10. Lua ACY, How CH, King TFJ. Managing polycystic ovary syndrome in primary care. Singapore Med J. 2018;59(11):567-571. doi:10.11622/smedj.2018135
  11. Kazemi M, McBreairty LE, Chizen DR, Pierson RA, Chilibeck PD, Zello GA. A comparison of a pulse-based diet and the therapeutic lifestyle changes diet in combination with exercise and health counselling on the cardio-metabolic risk profile in women with polycystic ovary syndrome: a randomized controlled trial. Nutrients. 2018;10(10):E1387. doi:10.3390/nu10101387
  12. Wolf WM, Wattick RA, Kinkade ON, Olfert MD. The current description and future need for multidisciplinary PCOS clinics. J Clin Med. 2018;7(11):E395. doi:10.3390/jcm7110395

[/vc_column_text][/vc_column][vc_column width=”1/6″][/vc_column][/vc_row][vc_row][vc_column][/vc_column][/vc_row]

Maternal & Pediatrics

Pediatrics: Cardiomyopathy


Why is Cardiomyopathy the Number One Cause for Pediatric Cardiac Arrest & Heart Transplants?

Pediatric heart transplantation (pHTx) represents a small (14%) but very important and particular part in the field of cardiac transplantation.
Approximately 600-700 pediatric heart transplantation procedures are performed worldwide each year, representing about 12% of the total number of heart transplants performed.
The main cause of both of these? Cardiomyopathy
Although there’s not a lot of research behind the real why’s of it, we asked our providers to share some things that are known & information that can hopefully help prevent this pediatric heart issue from continuing to rise!

The Heart and Iron

Our hearts could not function without iron. This mineral is needed to make hemoglobin, which delivers oxygen to the body, and myoglobin in muscles. The most significant muscle in the body is the heart.

Much of what we know about iron in the heart comes from research that centers on people with iron overload at a young age, such as individuals with thalassemia, sickle cell disease, or juvenile hemochromatosis. The most significant research specific to adult onset hemochromatosis and cardiac iron comes from the US National Institutes of Health Hemochromatosis Protocol led by Dr. Susan Leitman and from Professor Dudley Pennell, Director of the National Institutes of Health Research Cardiovascular Biomedical Research Unit at Royal Brompton Hospital, London.

Over Recommended, Unnatural Sources of Iron

70% of pregnant women report using iron-containing prenatal supplements that are often prescribed by their physicians (4), despite the current debate over whether a recommendation of supplemental iron is necessary in iron-replete pregnant women in the US (5–7). Prenatal supplements are products typically intended for use before, during, and after pregnancy, unless otherwise specified on the product label. We compared the forms and amounts of iron used in formulating prenatal supplements with the forms and am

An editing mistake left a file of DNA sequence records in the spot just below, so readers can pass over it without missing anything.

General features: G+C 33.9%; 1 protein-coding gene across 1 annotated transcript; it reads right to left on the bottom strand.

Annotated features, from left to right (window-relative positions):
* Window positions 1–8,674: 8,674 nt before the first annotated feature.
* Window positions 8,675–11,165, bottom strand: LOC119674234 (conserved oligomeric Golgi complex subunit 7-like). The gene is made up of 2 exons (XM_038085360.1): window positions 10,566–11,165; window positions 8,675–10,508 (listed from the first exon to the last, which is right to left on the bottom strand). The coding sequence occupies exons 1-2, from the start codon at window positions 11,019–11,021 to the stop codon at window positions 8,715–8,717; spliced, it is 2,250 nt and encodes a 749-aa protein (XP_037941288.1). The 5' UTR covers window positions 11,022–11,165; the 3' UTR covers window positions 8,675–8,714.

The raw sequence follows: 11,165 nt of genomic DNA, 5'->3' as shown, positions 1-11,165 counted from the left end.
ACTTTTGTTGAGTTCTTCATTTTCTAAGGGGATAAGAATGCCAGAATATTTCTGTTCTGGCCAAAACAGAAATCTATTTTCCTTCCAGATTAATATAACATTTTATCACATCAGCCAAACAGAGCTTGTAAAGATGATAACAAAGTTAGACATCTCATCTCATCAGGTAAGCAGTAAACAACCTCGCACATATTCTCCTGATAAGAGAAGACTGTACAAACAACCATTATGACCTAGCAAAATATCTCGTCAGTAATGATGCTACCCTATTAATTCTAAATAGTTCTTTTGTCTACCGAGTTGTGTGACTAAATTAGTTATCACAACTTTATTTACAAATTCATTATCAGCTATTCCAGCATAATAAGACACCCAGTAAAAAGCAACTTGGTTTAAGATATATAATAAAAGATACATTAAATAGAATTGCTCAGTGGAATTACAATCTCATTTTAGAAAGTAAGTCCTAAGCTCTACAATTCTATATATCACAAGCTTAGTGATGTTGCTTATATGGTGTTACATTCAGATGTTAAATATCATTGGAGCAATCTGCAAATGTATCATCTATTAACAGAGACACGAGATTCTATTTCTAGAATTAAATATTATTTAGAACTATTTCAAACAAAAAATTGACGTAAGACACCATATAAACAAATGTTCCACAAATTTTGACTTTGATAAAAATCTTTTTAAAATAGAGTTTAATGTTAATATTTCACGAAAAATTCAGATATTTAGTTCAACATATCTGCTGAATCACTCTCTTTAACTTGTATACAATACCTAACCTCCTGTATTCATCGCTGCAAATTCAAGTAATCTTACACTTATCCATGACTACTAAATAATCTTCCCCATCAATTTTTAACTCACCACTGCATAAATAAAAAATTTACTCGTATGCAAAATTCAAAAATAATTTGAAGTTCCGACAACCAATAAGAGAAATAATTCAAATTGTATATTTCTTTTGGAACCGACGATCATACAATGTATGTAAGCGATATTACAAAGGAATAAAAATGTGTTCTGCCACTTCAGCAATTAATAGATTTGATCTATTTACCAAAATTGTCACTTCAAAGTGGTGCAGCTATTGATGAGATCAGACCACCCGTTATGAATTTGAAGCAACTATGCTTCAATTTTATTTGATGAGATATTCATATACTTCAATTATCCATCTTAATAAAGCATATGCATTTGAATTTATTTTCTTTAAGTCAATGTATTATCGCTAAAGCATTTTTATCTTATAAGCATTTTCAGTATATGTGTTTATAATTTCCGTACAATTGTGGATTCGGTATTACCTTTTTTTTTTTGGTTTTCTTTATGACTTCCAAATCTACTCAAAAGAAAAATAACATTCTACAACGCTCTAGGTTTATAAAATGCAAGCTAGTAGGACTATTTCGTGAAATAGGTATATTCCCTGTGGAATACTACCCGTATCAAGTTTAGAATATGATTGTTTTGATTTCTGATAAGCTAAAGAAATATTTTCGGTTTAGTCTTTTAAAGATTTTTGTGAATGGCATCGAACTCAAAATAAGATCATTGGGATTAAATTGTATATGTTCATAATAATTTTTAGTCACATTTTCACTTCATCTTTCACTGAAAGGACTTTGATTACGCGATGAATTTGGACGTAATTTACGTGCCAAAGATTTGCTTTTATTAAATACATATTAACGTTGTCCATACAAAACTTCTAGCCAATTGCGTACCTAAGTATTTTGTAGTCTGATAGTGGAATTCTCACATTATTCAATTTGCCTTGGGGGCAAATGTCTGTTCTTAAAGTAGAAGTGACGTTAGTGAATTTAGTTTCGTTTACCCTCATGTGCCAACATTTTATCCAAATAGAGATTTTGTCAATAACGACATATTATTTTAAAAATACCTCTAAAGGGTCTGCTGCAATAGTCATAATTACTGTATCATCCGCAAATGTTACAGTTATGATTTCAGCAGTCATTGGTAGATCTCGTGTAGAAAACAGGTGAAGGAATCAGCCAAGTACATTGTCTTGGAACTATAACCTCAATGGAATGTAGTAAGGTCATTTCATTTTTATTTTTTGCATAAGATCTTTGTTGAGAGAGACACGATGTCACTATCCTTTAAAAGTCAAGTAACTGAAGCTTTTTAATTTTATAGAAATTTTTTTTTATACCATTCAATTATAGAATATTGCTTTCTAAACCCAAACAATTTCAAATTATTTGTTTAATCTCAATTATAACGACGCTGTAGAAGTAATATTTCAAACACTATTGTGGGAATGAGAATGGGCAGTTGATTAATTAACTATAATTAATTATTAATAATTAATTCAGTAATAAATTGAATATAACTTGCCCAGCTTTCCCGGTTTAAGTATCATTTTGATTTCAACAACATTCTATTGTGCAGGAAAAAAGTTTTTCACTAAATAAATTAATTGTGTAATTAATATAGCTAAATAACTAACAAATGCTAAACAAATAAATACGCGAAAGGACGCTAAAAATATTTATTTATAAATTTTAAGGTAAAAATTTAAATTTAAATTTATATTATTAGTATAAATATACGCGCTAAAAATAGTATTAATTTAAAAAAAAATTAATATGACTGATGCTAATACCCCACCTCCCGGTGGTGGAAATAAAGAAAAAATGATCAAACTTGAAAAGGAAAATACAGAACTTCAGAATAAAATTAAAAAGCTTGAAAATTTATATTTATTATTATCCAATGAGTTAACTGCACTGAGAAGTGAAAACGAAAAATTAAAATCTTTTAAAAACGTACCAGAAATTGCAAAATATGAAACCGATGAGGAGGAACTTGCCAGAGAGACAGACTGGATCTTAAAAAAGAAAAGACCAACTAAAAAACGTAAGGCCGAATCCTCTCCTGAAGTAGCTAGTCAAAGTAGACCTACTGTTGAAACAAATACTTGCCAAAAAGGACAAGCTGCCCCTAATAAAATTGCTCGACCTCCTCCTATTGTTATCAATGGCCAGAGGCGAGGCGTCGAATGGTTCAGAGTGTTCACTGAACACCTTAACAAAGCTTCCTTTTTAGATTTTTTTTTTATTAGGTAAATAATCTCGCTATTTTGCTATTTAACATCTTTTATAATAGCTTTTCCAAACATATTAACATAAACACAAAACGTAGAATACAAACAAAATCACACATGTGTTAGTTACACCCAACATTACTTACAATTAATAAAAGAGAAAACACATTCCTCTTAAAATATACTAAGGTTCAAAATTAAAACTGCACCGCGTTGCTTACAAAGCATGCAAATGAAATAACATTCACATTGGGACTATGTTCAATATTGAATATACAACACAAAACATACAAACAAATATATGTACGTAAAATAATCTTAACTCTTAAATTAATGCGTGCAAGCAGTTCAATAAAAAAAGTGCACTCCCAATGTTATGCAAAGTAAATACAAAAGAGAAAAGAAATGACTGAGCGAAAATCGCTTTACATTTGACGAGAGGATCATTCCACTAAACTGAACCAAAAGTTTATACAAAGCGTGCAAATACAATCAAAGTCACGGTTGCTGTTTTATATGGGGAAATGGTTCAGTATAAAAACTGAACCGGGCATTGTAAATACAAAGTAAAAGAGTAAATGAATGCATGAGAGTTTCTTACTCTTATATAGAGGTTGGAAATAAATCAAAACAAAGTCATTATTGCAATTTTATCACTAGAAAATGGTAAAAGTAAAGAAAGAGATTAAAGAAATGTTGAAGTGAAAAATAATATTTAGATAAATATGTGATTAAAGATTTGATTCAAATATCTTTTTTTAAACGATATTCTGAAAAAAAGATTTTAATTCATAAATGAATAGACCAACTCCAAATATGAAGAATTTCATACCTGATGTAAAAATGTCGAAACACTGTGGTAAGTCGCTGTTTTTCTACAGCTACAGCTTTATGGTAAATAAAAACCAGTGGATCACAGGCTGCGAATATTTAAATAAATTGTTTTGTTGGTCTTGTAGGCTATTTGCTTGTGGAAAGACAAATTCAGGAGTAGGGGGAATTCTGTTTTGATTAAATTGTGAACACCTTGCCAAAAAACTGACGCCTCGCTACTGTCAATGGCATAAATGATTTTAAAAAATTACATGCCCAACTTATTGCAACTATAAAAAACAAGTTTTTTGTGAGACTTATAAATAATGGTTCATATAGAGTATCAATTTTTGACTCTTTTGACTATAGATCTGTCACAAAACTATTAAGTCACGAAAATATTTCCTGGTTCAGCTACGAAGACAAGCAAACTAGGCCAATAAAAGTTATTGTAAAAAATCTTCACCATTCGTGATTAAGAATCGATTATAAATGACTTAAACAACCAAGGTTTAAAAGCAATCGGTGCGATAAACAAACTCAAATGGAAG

Misleading information on supplement labels is the most common reason for confusion about these ingredients. Consuming these potentially dangerous chemicals is much more serious than once thought.

Synthetic vitamins and minerals are processed in a laboratory, while natural vitamins and minerals are derived from plants. Your body can tell the difference, even if a microscope can’t. Synthetic supplements contain little or no natural ingredients. Some claim to contain 10% natural vitamins, but the rest of the ingredients will have come from a lab. The “ingredients” of synthetic supplements are chemicals that are constructed in a lab. They may look, feel and taste natural, but your body may not—probably does not—absorb synthetic supplements in the same way that your body would absorb natural supplements.

  • Iron overload can occur from certain things that pregnant women take such as medications, and synthetic high dose supplements (ie. iron and folic acid) play a role in baby’s heart development.

Magnesium & Iron Together

Although magnesium and iron are not cofactors, which are nutrients that help other nutrients function, they appear together in foods. Just as you’ll find iron in meats, fish, nuts, leafy greens, grains, cereals, fruits, vegetables and other foods, you will find magnesium in these foods as well. Therefore, a deficiency in one likely predicates the other, unless there is a specific cause for either condition. Strict vegetarians are at particular risk for both deficiencies.

But, what happens if you are magnesium deficient but are supplementing iron?